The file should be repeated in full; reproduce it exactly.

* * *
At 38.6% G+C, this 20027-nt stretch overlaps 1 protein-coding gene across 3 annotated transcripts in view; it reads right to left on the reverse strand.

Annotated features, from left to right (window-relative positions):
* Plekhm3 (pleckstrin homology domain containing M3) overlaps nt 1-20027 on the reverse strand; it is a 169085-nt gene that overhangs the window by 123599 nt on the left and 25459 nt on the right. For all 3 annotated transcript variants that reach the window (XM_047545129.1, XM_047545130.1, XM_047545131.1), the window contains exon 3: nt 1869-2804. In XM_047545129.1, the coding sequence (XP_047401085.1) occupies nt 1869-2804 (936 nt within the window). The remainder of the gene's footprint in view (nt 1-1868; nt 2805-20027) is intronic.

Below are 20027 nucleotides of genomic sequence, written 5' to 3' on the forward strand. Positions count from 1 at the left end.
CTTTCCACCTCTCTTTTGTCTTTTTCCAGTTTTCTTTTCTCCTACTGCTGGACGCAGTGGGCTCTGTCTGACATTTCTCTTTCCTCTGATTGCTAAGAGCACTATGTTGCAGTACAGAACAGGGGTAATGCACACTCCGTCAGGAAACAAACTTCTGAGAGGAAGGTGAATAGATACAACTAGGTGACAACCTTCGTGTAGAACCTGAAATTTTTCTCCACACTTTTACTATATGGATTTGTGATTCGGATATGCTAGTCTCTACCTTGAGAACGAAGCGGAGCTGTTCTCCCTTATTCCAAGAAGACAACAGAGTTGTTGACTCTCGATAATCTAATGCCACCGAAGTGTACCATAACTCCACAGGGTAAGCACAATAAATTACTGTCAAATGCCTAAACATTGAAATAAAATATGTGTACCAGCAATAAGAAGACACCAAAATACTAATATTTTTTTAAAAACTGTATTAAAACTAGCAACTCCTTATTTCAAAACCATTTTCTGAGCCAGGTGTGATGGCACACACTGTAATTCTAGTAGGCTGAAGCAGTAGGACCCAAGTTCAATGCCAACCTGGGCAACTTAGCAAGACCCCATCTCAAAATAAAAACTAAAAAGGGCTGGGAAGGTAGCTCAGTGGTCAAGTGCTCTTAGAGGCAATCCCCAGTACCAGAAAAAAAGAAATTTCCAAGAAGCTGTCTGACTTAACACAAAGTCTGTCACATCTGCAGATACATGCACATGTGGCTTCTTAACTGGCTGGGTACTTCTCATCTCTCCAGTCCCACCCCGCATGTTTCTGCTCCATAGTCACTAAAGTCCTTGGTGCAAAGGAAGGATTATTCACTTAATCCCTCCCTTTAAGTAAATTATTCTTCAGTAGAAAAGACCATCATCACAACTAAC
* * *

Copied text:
At 38.6% G+C, this 20027-nt stretch overlaps 1 protein-coding gene across 3 annotated transcripts in view; it reads right to left on the reverse strand.

Annotated features, from left to right (window-relative positions):
* Plekhm3 (pleckstrin homology domain containing M3) overlaps nt 1-20027 on the reverse strand; it is a 169085-nt gene that overhangs the window by 123599 nt on the left and 25459 nt on the right. For all 3 annotated transcript variants that reach the window (XM_047545129.1, XM_047545130.1, XM_047545131.1), the window contains exon 3: nt 1869-2804. In XM_047545129.1, the coding sequence (XP_047401085.1) occupies nt 1869-2804 (936 nt within the window). The remainder of the gene's footprint in view (nt 1-1868; nt 2805-20027) is intronic.

Below are 20027 nucleotides of genomic sequence, written 5' to 3' on the forward strand. Positions count from 1 at the left end.
CTTTCCACCTCTCTTTTGTCTTTTTCCAGTTTTCTTTTCTCCTACTGCTGGACGCAGTGGGCTCTGTCTGACATTTCTCTTTCCTCTGATTGCTAAGAGCACTATGTTGCAGTACAGAACAGGGGTAATGCACACTCCGTCAGGAAACAAACTTCTGAGAGGAAGGTGAATAGATACAACTAGGTGACAACCTTCGTGTAGAACCTGAAATTTTTCTCCACACTTTTACTATATGGATTTGTGATTCGGATATGCTAGTCTCTACCTTGAGAACGAAGCGGAGCTGTTCTCCCTTATTCCAAGAAGACAACAGAGTTGTTGACTCTCGATAATCTAATGCCACCGAAGTGTACCATAACTCCACAGGGTAAGCACAATAAATTACTGTCAAATGCCTAAACATTGAAATAAAATATGTGTACCAGCAATAAGAAGACACCAAAATACTAATATTTTTTTAAAAACTGTATTAAAACTAGCAACTCCTTATTTCAAAACCATTTTCTGAGCCAGGTGTGATGGCACACACTGTAATTCTAGTAGGCTGAAGCAGTAGGACCCAAGTTCAATGCCAACCTGGGCAACTTAGCAAGACCCCATCTCAAAATAAAAACTAAAAAGGGCTGGGAAGGTAGCTCAGTGGTCAAGTGCTCTTAGAGGCAATCCCCAGTACCAGAAAAAAAGAAATTTCCAAGAAGCTGTCTGACTTAACACAAAGTCTGTCACATCTGCAGATACATGCACATGTGGCTTCTTAACTGGCTGGGTACTTCTCATCTCTCCAGTCCCACCCCGCATGTTTCTGCTCCATAGTCACTAAAGTCCTTGGTGCAAAGGAAGGATTATTCACTTAATCCCTCCCTTTAAGTAAATTATTCTTCAGTAGAAAAGACCATCATCACAACTAAC